Skip to main content

Pollution and Epigenetics

About this collection

From diesel particulates to endocrine disruptors, asbestos, heavy metals to molecules like bisphenol A (BPA), it is becoming increasingly clear that man’s propensity to pollute has significant consequences on human health. Moreover, strong evidence now links such pollution to changes within our epigenomes. In this new thematic series in Clinical Epigenetics, we explore the causes and consequences of pollution on the epigenome, how this may have effects not only on the epigenetics of the individual exposed to such pollution, but also review how this may be further exacerbated by downstream or “transgenerational” inheritance of these epigenetic changes.

Guest Editors: Steven Gray and Wim Vanden Berghe

Submit your research on pollution and epigenetics to Clinical Epigenetics.

  1. Lead, a known neurotoxicant, has previously received attention in Parkinson’s disease (PD) research, but epidemiologic studies have been limited in sample size and findings are equivocal. We generated two meth...

    Authors: Kimberly C. Paul, Steve Horvath, Irish Del Rosario, Jeff M. Bronstein and Beate Ritz

    Citation: Clinical Epigenetics 2021 13:59

    Content type: Short report

    Published on:

  2. Polycyclic aromatic hydrocarbon (PAH)-rich substances like cigarette smoke and PM2.5 induce aryl hydrocarbon receptor (AHR)-mediated aryl hydrocarbon receptor repressor (AHRR) methylation. AHRR cg05575921 and coa...

    Authors: Disline Manli Tantoh, Ming-Chi Wu, Chun-Chao Chuang, Pei-Hsin Chen, Yeu Sheng Tyan, Oswald Ndi Nfor, Wen-Yu Lu and Yung-Po Liaw

    Citation: Clinical Epigenetics 2020 12:117

    Content type: Research

    Published on:

  3. Prenatal maternal plasma persistent organic pollutant (POP) concentrations have been associated with neonatal outcomes. However, the underlying mechanisms remain unknown. Placental epigenetic mechanisms may be...

    Authors: Marion Ouidir, Pauline Mendola, Germaine M. Buck Louis, Kurunthachalam Kannan, Cuilin Zhang and Fasil Tekola-Ayele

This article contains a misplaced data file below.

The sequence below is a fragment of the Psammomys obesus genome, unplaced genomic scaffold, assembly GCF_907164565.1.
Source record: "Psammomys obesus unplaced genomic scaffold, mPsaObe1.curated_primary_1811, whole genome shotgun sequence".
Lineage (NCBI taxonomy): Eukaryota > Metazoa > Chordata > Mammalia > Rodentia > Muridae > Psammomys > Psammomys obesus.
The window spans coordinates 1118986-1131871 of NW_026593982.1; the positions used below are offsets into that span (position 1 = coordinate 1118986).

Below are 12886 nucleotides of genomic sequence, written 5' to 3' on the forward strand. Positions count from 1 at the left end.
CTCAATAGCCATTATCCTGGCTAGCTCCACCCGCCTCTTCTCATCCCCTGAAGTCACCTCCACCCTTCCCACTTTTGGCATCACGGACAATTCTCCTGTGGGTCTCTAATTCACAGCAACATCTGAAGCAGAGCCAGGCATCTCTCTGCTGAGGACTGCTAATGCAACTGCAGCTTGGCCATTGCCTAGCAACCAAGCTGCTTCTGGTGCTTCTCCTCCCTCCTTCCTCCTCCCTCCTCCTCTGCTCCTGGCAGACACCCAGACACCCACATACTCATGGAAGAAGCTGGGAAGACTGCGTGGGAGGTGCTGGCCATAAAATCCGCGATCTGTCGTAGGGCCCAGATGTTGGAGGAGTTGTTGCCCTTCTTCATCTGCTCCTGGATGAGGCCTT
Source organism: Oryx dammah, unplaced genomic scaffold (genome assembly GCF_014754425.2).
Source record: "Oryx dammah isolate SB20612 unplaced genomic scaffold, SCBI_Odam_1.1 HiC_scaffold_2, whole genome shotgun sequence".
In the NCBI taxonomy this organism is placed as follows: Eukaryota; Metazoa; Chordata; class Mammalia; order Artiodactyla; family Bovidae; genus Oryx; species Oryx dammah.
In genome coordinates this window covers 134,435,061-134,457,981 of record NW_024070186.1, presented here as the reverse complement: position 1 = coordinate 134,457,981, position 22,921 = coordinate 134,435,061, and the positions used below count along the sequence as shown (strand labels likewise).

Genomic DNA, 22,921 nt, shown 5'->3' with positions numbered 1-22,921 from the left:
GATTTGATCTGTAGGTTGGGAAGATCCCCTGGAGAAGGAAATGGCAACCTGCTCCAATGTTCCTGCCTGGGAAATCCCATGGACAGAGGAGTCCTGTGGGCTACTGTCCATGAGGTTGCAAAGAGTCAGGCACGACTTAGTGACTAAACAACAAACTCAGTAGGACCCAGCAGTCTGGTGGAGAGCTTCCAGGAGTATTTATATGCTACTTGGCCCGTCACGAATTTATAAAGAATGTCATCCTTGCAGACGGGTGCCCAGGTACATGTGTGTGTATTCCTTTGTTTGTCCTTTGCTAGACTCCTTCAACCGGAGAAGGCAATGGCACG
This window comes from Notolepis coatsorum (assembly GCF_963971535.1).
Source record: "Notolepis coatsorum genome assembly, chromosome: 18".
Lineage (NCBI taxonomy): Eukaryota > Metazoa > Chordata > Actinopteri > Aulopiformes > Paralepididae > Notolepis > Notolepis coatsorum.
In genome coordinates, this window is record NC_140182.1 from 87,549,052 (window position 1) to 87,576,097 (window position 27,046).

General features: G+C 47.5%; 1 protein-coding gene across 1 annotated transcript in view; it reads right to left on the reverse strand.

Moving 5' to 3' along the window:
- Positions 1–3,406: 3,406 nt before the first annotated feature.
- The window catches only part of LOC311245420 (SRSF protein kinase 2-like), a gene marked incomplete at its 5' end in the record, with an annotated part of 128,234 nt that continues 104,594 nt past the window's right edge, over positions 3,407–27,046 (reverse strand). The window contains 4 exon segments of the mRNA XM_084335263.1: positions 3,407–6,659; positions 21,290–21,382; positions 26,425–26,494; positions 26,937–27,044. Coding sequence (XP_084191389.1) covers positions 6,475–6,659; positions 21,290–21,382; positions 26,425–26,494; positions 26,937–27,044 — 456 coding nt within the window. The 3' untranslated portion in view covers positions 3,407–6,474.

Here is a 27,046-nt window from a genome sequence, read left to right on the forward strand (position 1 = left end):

Citation: Clinical Epigenetics 2020 12:103

    Content type: Research

    Published on:

  4. Assessing long-term health effects from a potentially harmful environment is challenging. Endocrine-disrupting compounds (EDCs) have become omnipresent in our environment. Individuals may or may not experience...

    Authors: Olivia Van Cauwenbergh, Alessandra Di Serafino, Jan Tytgat and Adelheid Soubry

    Citation: Clinical Epigenetics 2020 12:65

    Content type: Review

    Published on:

  5. According to the “Developmental Origins of Health and Disease” (DOHaD) concept, the early-life environment is a critical period for fetal programming. Given the epidemiological evidence that air pollution expo...

    Authors: N. D. Saenen, D. S. Martens, K. Y. Neven, R. Alfano, H. Bové, B. G. Janssen, H. A. Roels, M. Plusquin, K. Vrijens and T. S. Nawrot

    Citation: Clinical Epigenetics 2019 11:124

    Content type: Review

    Published on:

    The Article to this article has been published in Nature Communications 2019 10:3866

  6. Ambient air pollution is associated with numerous adverse health outcomes, but the underlying mechanisms are not well understood; epigenetic effects including altered DNA methylation could play a role. To eval...

    Authors: Mi Kyeong Lee, Cheng-Jian Xu, Megan U. Carnes, Cody E. Nichols, James M. Ward, Sung Ok Kwon, Sun-Young Kim, Woo Jin Kim and Stephanie J. London

    Citation: Clinical Epigenetics 2019 11:37

    Content type: Research

    Published on:

  7. Neural tube defects (NTDs) are common and severe congenital malformations. Pax3 is an essential gene for neural tube closure in mice but it is unknown whether altered expression or methylation of PAX3 contributes...

    Authors: Shanshan Lin, Aiguo Ren, Linlin Wang, Chloe Santos, Yun Huang, Lei Jin, Zhiwen Li and Nicholas D. E. Greene

    Citation: Clinical Epigenetics 2019 11:13

    Content type: Research

    Published on:

\